The recommendations call on states to show a “downward trajectory” of COVID-19 cases or positive tests for the disease over 14 days before proceeding with the plan, which gradually loosens restrictions on businesses that have been shuttered to blunt the spread of the virus.
“We are not opening all at once, but one careful step at a time,” Trump told reporters at the White House. The president had said earlier this month he wanted to reopen the economy with a “big bang.”
The plan is a set of recommendations for state governors, not orders. In that sense, it represents a backdown by Trump, who on Monday insisted he had total authority to direct states to re-open or remain closed. The responsibility for such decisions lies with state, not federal, authorities.
With the onus on governors, the plan also gives Trump political cover if not everything goes well. The president, a Republican who is running for re-election in November, has faced criticism for downplaying the seriousness of the virus in the early weeks of the outbreak.
The recommendations drew criticism from Ron Klain, who spearheaded the Obama administration’s response to Ebola and has advised former Vice President Joe Biden, the presumptive 2020 Democratic presidential nominee.
“This isn’t a plan. It’s barely a powerpoint,” he said on Twitter, noting it did not include provisions to ramp up testing or set a specific standard for levels of the disease before economic opening.
Democrats such as House Speaker Nancy Pelosi and Biden said testing was key to opening the country and criticized Trump’s presentation for lacking specifics.
“I wouldn’t call it a plan. I think what he’s done, he’s kind of punted,” Biden said in an interview on CNN.
The new guidelines effectively end, at least for some states, the 30-day federal virus mitigation rules that were meant to stay in place through the end of April. States that have met the criteria can move into the first phase of re-opening on Friday, Trump said. Some 29 states would be in a position to re-open soon, he said.
Before they do that, however, the guidelines suggest hospitals have a “robust testing program” that includes antibody testing in place for healthcare workers, the guidelines say.
States should have the ability to set up screening and testing sites for people with symptoms and as well as contact tracing capabilities, and healthcare facilities should be able to supply personal protective gear independently and handle surges if COVID-19 cases increase again.
In the first phase of re-opening, the guidelines say groups of more than 10 people should be avoided if appropriate distancing measures are not practical. Non-essential travel should be minimized, telework should be encouraged, and common areas in offices closed.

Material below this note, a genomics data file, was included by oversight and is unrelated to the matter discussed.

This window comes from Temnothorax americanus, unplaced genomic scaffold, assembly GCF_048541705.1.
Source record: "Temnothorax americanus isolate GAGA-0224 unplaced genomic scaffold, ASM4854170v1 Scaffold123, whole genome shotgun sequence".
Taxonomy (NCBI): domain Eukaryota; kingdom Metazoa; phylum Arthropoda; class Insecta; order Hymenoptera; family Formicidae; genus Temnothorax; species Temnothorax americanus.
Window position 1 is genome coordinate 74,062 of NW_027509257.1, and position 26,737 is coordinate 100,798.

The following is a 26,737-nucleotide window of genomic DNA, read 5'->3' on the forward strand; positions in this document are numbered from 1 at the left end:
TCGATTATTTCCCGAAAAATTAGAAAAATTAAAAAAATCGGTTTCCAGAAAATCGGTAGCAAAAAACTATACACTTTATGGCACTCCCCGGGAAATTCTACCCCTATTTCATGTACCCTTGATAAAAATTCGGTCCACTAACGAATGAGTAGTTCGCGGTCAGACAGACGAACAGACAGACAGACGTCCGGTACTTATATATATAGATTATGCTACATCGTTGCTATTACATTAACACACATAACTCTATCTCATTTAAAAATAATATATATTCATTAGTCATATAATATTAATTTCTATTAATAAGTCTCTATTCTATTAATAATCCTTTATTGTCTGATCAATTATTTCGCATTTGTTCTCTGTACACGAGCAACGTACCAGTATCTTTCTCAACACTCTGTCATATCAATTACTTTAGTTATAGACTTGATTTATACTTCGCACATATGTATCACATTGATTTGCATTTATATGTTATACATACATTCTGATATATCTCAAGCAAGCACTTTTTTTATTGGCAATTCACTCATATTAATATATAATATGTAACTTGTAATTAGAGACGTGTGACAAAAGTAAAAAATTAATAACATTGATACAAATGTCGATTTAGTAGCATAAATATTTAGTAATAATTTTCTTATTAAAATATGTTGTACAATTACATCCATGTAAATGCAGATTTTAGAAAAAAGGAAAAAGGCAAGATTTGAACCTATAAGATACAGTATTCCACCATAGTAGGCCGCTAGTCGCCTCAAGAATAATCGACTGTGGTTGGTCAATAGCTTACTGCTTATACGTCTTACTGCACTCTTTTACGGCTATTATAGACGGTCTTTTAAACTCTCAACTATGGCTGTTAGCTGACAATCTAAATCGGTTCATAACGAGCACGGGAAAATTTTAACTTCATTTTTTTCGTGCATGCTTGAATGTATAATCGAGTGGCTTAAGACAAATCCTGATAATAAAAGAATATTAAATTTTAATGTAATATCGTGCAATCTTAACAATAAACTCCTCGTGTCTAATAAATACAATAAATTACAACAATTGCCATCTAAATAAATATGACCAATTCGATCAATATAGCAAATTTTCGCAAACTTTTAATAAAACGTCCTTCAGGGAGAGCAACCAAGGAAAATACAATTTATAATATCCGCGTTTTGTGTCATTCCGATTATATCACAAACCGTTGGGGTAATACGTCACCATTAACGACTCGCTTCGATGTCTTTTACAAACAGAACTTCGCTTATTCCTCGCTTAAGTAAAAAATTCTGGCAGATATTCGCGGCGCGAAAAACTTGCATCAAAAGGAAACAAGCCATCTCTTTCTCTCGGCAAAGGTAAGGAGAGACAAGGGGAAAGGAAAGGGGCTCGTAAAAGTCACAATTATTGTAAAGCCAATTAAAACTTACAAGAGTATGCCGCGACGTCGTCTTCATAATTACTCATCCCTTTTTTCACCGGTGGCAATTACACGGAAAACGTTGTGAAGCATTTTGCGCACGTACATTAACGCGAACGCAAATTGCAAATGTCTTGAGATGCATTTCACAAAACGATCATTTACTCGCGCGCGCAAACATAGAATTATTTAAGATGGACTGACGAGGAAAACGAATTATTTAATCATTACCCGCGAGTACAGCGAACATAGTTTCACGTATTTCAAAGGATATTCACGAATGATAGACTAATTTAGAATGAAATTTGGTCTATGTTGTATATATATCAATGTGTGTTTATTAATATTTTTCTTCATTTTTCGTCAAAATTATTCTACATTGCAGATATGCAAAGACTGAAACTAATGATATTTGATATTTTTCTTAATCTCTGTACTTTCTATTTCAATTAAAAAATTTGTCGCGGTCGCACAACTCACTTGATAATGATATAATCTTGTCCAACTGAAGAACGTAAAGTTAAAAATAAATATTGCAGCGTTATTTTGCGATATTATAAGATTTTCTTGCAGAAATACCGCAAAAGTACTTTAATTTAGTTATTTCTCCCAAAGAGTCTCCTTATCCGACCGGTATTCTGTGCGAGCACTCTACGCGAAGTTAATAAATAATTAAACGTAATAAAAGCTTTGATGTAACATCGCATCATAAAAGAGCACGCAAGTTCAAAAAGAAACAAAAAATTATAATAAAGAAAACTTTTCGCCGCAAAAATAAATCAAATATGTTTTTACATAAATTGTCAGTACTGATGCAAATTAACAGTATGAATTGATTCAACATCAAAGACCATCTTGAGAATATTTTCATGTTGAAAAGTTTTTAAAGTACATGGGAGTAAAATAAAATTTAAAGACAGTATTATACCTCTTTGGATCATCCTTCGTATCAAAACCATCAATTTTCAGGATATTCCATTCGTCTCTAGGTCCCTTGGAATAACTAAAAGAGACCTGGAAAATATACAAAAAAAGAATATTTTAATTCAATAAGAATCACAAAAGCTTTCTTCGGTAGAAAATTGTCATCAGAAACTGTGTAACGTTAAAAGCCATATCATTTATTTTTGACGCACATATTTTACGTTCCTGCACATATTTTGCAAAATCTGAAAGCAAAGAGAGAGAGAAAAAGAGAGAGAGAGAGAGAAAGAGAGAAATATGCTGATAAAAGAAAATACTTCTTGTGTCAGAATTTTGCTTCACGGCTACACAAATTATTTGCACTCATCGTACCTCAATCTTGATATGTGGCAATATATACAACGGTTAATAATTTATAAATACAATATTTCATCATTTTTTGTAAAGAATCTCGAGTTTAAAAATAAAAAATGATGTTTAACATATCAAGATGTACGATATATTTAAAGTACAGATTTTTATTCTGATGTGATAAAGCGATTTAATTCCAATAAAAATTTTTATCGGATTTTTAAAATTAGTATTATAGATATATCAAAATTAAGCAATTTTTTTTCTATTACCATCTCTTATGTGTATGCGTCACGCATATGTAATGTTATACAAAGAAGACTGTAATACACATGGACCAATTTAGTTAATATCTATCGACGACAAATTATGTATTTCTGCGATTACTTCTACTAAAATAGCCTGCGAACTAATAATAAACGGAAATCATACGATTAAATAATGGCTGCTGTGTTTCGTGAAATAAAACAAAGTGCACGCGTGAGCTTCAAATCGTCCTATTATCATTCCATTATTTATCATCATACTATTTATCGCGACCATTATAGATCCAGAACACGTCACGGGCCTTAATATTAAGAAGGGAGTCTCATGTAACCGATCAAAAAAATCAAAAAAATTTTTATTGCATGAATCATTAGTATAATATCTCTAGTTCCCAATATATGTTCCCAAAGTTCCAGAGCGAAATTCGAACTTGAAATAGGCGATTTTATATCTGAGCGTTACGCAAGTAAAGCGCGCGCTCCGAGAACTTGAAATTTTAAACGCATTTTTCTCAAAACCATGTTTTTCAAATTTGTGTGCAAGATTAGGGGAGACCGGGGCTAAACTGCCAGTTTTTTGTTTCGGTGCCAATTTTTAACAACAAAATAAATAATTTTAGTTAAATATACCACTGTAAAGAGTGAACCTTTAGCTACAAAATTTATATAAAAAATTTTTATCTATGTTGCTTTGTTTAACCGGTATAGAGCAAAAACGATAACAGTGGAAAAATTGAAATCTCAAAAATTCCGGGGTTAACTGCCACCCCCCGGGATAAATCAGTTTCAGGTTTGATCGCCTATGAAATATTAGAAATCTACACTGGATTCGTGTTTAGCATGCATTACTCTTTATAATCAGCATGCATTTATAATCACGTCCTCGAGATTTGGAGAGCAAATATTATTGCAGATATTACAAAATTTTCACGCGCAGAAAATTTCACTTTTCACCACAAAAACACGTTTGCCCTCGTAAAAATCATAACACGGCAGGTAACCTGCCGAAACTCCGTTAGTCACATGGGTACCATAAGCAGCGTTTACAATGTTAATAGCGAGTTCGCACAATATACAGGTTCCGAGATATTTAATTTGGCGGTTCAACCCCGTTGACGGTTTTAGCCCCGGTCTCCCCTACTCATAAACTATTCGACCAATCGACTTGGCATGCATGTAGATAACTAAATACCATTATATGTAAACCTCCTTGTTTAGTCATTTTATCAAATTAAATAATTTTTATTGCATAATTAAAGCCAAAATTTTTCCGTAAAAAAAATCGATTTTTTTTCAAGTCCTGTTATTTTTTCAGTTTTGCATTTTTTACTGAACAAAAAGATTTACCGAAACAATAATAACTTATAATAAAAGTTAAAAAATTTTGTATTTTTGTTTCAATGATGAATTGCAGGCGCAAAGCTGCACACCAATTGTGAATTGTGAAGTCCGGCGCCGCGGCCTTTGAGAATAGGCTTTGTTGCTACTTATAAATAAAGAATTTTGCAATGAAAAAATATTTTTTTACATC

Schools remain closed in phase 1, but large venues such as movies theaters, restaurants, sports stadiums, and places of worship can open with “strict physical distancing protocols.”
Hospitals, which have been hit hard by the health crisis, may resume out-patient elective surgeries and gyms can re-open with new protocols. Bars should remain closed, it said.
In the second phase, applicable to states and regions with “no evidence of a rebound” in cases, the guidelines recommend groups of more than 50 be avoided where social distancing is not practical. Non-essential travel can resume, while schools and youth camps can reconvene and bars with “diminished standing-room occupancy” may re-open. Hospitals may also resume in-patient elective surgeries. Such procedures are critical to hospitals’ income.
Phase three includes unrestricted staffing of workplaces, but Dr. Deborah Birx, the coordinator of the White House coronavirus task force who took a lead role in designing the guidelines, said that a “new normal” would remain in place: a need for higher hygiene standards and more space between people to prevent asymptomatic spread of the virus.
White House officials made a point of highlighting the support of Birx, infectious disease expert Anthony Fauci and Robert Redfield, director of the Centers for Disease Control and Prevention, for the plan. Trump thanked them repeatedly from the White House podium.
Trump has been pushing to get the U.S. economy going again after the coronavirus shutdown left millions of Americans jobless. More than 20 million people have filed for unemployment in the U.S. in the past month and over 90% of the country have been under stay-at-home orders.
“A prolonged lockdown combined with a forced economic depression would inflict an immense and wide-ranging toll on public health,” Trump said, adding it could lead to a sharp rise in drug abuse, alcohol abuse, suicide, and heart disease.